Personal Statement

The general goal of my studies is to understand cell-cell interactions in the context of human tissues in norm and pathology. In particular, I am interested in deciphering pathogenesis of human immunodeficiency virus (HIV) in human tissues. Towards this goal, my colleagues and me developed a system of human tissues ex vivo that support replication of HIV and of other viruses without artificial activation or stimulation. We are able to maintain ex vivo many human tissues, including those important for HIV transmission and pathogenesis: cervico-vaginal, gastro-intestinal and lymphoid ones. These tissues preserve their cytoarchitecture and many in vivo functions. In such in vivo-like system we study mechanisms of HIV-1 induced immunodeficiency and the role of host and viral factors in this process. These factors largely determine the course of HIV infection. Also, pathogenesis of other viruses and their interactions with HIV are studied in these tissue systems. Our human tissues ex vivo are now used as a platform to test new antivirals. Recently, we started investigating pathogenesis of Zika virus and towards this goal we developed an ex vivo system of  placenta tissue. More recently we started to investigate the role of extracellular vesicles in various human diseases, including HIV disease, atherosclerosis and pregnancy complications. These heterogeneous vesicles are now considered to be an important system of cell-cell communications both under normal and pathologic conditions. To analyze individual vesicles we developed a nanotechnology that can be also applied for analysis of individual virions. With this technology, "flow virometry" we now address important aspect of interactions of viruses and extracellular vesicle with tissue cells.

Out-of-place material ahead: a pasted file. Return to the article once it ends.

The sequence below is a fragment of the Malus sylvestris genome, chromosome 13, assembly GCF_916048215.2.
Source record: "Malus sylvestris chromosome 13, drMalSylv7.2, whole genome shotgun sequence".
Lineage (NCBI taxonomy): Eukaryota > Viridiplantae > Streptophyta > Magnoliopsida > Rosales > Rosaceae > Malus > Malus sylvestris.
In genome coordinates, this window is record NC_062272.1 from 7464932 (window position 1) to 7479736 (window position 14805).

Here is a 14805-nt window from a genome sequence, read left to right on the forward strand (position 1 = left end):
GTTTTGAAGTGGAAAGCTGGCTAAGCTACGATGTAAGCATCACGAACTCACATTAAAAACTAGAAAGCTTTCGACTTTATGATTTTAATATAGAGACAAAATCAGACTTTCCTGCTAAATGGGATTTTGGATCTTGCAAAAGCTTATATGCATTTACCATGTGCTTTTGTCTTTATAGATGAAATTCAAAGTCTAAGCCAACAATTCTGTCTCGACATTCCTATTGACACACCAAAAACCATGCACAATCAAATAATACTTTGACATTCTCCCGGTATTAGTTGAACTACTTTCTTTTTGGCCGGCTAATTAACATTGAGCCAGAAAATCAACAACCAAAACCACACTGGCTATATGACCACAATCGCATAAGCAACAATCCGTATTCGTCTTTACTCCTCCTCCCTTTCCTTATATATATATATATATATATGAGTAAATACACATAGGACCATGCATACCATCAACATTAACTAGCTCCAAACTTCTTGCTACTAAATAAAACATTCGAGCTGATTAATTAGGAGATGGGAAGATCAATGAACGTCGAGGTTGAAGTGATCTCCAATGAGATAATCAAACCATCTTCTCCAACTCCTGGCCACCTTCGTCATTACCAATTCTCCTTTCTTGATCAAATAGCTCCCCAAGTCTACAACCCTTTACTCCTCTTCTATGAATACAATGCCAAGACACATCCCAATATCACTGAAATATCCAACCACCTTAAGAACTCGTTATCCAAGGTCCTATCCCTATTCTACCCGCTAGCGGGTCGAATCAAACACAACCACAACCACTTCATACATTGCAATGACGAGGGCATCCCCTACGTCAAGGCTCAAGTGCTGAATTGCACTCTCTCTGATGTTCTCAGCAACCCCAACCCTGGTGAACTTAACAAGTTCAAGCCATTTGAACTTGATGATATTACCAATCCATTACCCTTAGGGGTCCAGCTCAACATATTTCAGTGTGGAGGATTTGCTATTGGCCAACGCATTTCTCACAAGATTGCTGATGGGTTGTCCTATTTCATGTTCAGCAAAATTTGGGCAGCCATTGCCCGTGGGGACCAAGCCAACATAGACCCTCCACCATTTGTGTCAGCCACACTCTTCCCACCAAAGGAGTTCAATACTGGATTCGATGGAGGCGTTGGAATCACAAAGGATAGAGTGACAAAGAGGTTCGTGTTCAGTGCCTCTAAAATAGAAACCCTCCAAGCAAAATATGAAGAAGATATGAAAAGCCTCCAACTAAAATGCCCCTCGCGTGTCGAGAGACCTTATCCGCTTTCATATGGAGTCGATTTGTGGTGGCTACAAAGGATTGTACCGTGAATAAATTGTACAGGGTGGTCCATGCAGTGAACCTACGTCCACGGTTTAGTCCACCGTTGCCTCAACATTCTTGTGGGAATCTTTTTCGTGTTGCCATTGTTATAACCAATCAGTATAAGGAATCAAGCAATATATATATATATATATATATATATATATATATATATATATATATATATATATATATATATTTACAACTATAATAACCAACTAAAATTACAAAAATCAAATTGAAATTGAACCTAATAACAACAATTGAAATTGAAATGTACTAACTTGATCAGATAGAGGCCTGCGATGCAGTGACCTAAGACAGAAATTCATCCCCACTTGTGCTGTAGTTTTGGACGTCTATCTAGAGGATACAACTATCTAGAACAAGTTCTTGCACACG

Continued on the Research page...

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